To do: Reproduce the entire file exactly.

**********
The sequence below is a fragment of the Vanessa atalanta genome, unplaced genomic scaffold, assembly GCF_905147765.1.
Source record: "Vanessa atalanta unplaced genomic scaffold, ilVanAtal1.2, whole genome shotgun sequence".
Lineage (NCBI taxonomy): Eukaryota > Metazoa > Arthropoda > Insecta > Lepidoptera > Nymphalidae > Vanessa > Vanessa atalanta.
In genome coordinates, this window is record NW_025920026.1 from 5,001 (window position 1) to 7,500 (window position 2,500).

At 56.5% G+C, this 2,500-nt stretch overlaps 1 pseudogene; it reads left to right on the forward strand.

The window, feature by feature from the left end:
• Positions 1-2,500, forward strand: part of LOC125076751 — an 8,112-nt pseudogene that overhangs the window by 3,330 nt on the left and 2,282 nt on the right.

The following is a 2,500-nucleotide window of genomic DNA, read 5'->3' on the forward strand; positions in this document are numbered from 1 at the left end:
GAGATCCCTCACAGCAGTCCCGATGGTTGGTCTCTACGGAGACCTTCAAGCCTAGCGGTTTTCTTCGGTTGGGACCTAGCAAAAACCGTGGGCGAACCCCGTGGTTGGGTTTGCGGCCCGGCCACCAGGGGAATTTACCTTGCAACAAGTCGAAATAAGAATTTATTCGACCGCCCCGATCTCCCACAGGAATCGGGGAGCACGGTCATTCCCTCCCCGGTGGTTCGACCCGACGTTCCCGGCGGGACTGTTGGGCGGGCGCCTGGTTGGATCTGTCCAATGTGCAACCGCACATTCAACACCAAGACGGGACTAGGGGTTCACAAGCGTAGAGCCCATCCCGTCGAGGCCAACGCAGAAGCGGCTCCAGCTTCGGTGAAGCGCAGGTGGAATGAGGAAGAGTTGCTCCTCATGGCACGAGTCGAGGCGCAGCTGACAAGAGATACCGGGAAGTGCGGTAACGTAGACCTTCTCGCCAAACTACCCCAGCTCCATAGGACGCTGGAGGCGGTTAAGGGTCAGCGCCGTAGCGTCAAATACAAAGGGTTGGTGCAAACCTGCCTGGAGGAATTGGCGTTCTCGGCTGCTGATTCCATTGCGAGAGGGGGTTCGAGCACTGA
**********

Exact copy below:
The sequence below is a fragment of the Vanessa atalanta genome, unplaced genomic scaffold, assembly GCF_905147765.1.
Source record: "Vanessa atalanta unplaced genomic scaffold, ilVanAtal1.2, whole genome shotgun sequence".
Lineage (NCBI taxonomy): Eukaryota > Metazoa > Arthropoda > Insecta > Lepidoptera > Nymphalidae > Vanessa > Vanessa atalanta.
In genome coordinates, this window is record NW_025920026.1 from 5,001 (window position 1) to 7,500 (window position 2,500).

At 56.5% G+C, this 2,500-nt stretch overlaps 1 pseudogene; it reads left to right on the forward strand.

The window, feature by feature from the left end:
• Positions 1-2,500, forward strand: part of LOC125076751 — an 8,112-nt pseudogene that overhangs the window by 3,330 nt on the left and 2,282 nt on the right.

The following is a 2,500-nucleotide window of genomic DNA, read 5'->3' on the forward strand; positions in this document are numbered from 1 at the left end:
GAGATCCCTCACAGCAGTCCCGATGGTTGGTCTCTACGGAGACCTTCAAGCCTAGCGGTTTTCTTCGGTTGGGACCTAGCAAAAACCGTGGGCGAACCCCGTGGTTGGGTTTGCGGCCCGGCCACCAGGGGAATTTACCTTGCAACAAGTCGAAATAAGAATTTATTCGACCGCCCCGATCTCCCACAGGAATCGGGGAGCACGGTCATTCCCTCCCCGGTGGTTCGACCCGACGTTCCCGGCGGGACTGTTGGGCGGGCGCCTGGTTGGATCTGTCCAATGTGCAACCGCACATTCAACACCAAGACGGGACTAGGGGTTCACAAGCGTAGAGCCCATCCCGTCGAGGCCAACGCAGAAGCGGCTCCAGCTTCGGTGAAGCGCAGGTGGAATGAGGAAGAGTTGCTCCTCATGGCACGAGTCGAGGCGCAGCTGACAAGAGATACCGGGAAGTGCGGTAACGTAGACCTTCTCGCCAAACTACCCCAGCTCCATAGGACGCTGGAGGCGGTTAAGGGTCAGCGCCGTAGCGTCAAATACAAAGGGTTGGTGCAAACCTGCCTGGAGGAATTGGCGTTCTCGGCTGCTGATTCCATTGCGAGAGGGGGTTCGAGCACTGA